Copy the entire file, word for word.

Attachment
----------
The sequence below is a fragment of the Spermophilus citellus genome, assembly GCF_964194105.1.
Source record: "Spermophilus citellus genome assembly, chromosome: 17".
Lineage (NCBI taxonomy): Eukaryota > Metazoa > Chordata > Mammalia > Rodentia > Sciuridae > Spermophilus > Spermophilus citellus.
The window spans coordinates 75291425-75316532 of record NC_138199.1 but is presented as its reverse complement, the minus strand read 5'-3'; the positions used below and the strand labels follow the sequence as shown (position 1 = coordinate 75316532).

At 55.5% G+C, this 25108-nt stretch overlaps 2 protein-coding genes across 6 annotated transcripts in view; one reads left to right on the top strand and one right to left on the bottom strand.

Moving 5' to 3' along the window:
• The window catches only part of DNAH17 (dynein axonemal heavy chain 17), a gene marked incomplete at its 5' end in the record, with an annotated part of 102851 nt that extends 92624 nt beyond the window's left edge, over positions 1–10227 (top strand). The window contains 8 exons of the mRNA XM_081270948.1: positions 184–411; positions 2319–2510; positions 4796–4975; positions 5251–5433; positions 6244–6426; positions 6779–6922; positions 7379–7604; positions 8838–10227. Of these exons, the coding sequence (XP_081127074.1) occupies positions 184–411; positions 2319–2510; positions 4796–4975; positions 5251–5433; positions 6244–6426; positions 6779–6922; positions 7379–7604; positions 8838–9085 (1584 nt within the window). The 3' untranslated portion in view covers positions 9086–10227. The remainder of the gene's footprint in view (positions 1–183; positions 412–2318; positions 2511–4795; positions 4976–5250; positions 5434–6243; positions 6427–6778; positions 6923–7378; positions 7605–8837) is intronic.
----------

The sequence below is a fragment of the Spermophilus citellus genome, assembly GCF_964194105.1.
Source record: "Spermophilus citellus genome assembly, chromosome: 17".
Lineage (NCBI taxonomy): Eukaryota > Metazoa > Chordata > Mammalia > Rodentia > Sciuridae > Spermophilus > Spermophilus citellus.
The window spans coordinates 75291425-75316532 of record NC_138199.1 but is presented as its reverse complement, the minus strand read 5'-3'; the positions used below and the strand labels follow the sequence as shown (position 1 = coordinate 75316532).

At 55.5% G+C, this 25108-nt stretch overlaps 2 protein-coding genes across 6 annotated transcripts in view; one reads left to right on the top strand and one right to left on the bottom strand.

Moving 5' to 3' along the window:
• The window catches only part of DNAH17 (dynein axonemal heavy chain 17), a gene marked incomplete at its 5' end in the record, with an annotated part of 102851 nt that extends 92624 nt beyond the window's left edge, over positions 1–10227 (top strand). The window contains 8 exons of the mRNA XM_081270948.1: positions 184–411; positions 2319–2510; positions 4796–4975; positions 5251–5433; positions 6244–6426; positions 6779–6922; positions 7379–7604; positions 8838–10227. Of these exons, the coding sequence (XP_081127074.1) occupies positions 184–411; positions 2319–2510; positions 4796–4975; positions 5251–5433; positions 6244–6426; positions 6779–6922; positions 7379–7604; positions 8838–9085 (1584 nt within the window). The 3' untranslated portion in view covers positions 9086–10227. The remainder of the gene's footprint in view (positions 1–183; positions 412–2318; positions 2511–4795; positions 4976–5250; positions 5434–6243; positions 6427–6778; positions 6923–7378; positions 7605–8837) is intronic.